is committed to implementing new ways to help restrict the spread of
malicious software. Digital signatures for kernel-mode software are an
important way to ensure security on computer systems.
signatures allow the administrator or end user who is installing
Windows-based software to know whether a legitimate publisher has
provided the software package. When users choose to send Windows Error
Reporting data to Microsoft after a fault or other error occurs,
Microsoft can analyze the data to know which publishers' software was
running on the system at the time of the error. Software publishers can
then use the information provided by Microsoft to find and fix problems
in their software.
What this means for Windows Vista. To increase the safety and stability of the Microsoft
Windows platform, beginning with Windows Vista:
Users who are not administrators cannot install unsigned device
must be signed for devices that stream protected content. This includes
audio drivers that use Protected User Mode Audio (PUMA) and Protected
Audio Path (PAP), and video device drivers that handle protected video
path-output protection management (PVP-OPM) commands.
Unsigned kernel-mode software will not load and will not run on x64-based
Even users with administrator privileges cannot load unsigned
kernel-mode code on x64-based systems. This applies for any software
module that loads in kernel mode, including device drivers, filter
drivers, and kernel services.
optimize the performance of driver verification at boot time,
boot-driver binaries must have an embedded Publisher Identity
Certificate (PIC) in addition to the signed .cat file for the package.
What this means
for software publishers. For vendors who publish kernel-mode software, this policy has the following effects:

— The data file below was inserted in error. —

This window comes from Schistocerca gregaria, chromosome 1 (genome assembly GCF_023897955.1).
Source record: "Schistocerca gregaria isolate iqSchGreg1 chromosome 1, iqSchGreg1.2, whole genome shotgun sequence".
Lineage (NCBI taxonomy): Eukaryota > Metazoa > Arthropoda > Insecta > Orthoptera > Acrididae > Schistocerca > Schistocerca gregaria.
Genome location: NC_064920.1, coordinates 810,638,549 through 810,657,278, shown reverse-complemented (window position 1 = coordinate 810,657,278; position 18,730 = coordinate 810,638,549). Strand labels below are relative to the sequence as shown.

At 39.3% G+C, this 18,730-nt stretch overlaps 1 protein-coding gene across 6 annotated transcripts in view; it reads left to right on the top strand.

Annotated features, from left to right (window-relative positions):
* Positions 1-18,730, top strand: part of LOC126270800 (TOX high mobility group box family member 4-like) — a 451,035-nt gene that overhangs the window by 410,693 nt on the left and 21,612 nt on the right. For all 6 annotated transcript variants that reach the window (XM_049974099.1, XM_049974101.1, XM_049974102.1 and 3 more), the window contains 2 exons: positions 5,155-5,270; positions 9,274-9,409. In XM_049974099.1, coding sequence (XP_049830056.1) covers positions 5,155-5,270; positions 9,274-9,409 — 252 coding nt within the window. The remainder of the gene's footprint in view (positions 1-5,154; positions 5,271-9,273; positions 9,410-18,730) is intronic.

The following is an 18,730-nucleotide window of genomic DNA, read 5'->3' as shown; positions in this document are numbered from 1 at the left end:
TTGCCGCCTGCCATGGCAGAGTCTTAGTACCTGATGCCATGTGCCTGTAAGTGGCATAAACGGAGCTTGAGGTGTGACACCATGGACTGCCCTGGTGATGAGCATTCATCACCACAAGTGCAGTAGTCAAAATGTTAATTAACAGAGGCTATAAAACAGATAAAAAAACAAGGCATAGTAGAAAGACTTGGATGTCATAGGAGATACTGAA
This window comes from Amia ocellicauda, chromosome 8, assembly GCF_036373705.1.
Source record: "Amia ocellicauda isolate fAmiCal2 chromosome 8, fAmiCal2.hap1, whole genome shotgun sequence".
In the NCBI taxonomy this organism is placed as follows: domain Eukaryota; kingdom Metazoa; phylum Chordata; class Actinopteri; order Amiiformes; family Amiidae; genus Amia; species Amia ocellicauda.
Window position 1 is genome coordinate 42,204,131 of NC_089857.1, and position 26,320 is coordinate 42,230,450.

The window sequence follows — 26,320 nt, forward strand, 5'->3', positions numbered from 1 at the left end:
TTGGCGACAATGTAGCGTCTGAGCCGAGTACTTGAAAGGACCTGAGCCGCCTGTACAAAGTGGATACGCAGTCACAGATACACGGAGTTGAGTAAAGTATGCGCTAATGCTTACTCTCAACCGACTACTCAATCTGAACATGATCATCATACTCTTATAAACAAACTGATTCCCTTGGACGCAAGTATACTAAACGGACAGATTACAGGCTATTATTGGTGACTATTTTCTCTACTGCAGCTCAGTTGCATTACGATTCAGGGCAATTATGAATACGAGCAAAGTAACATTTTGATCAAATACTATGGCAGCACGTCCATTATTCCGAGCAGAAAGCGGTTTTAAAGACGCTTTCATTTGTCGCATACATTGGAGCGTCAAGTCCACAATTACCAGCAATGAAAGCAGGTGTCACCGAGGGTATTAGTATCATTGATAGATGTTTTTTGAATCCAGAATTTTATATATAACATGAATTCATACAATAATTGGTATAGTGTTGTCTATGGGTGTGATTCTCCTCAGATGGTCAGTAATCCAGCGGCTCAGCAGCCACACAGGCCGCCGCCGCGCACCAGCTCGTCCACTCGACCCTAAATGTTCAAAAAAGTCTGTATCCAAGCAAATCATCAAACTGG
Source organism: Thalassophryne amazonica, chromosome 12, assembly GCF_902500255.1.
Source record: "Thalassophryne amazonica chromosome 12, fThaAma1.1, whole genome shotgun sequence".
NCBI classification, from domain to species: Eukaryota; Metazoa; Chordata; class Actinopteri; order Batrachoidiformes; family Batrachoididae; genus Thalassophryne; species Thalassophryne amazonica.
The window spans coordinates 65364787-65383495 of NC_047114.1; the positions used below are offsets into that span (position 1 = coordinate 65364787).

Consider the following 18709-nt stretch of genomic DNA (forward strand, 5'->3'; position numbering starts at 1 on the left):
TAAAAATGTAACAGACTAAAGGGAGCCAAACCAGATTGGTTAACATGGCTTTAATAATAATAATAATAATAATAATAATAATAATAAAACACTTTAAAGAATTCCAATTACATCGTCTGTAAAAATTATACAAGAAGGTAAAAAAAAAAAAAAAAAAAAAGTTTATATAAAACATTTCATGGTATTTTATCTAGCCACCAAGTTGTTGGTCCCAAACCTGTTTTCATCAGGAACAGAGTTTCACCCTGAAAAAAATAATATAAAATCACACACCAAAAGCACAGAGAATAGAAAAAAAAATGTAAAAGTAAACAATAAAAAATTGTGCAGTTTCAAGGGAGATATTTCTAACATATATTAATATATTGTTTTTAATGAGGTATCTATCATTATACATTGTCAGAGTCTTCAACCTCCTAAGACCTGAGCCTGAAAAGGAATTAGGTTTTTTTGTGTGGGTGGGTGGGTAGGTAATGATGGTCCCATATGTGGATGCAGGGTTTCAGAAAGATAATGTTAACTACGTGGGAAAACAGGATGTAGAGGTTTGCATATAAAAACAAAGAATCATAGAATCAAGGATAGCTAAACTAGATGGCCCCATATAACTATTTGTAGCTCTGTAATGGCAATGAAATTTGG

any kernel-mode component that is not already signed, publishers must
obtain and use a PIC to sign all 64-bit kernel-mode software that will
run on x64-based systems running Windows Vista. This includes
kernel-mode services software.
who provide 64-bit device driver or other kernel-mode software that is
already signed through the Windows Logo Program or that has a Driver
Reliability Signature do not need to take additional steps— except for
the special case of boot-start drivers.
for boot-start devices must include an embedded PIC. This requirement
applies for these devices: CD-ROM, disk drivers, ATA/ATAPI controllers,
mouse and other pointing devices, SCSI and RAID controllers, and system
This information applies for the following operating systems:
Microsoft Windows Vista (for x64-based systems)
Microsoft Windows Server code name "Longhorn"
Included in this white paper:
Digital Signatures as a Best
Best Practices for Code Signing through
Development, Test, and Release
How to Manage the Signing Process
How to Obtain a PIC
How to Safeguard Code Signing
How to Disable Signature
Enforcement during Development
How to Create a Signed
How to Use a PIC to Create a Signed .cat File
How to Install a Signed .cat File
Future versions of this preview information will be provided in the Windows Driver Kit (WDK), under the topic "Signing Drivers for Development and Test (Windows Vista and Later)."
Tags: driver | vista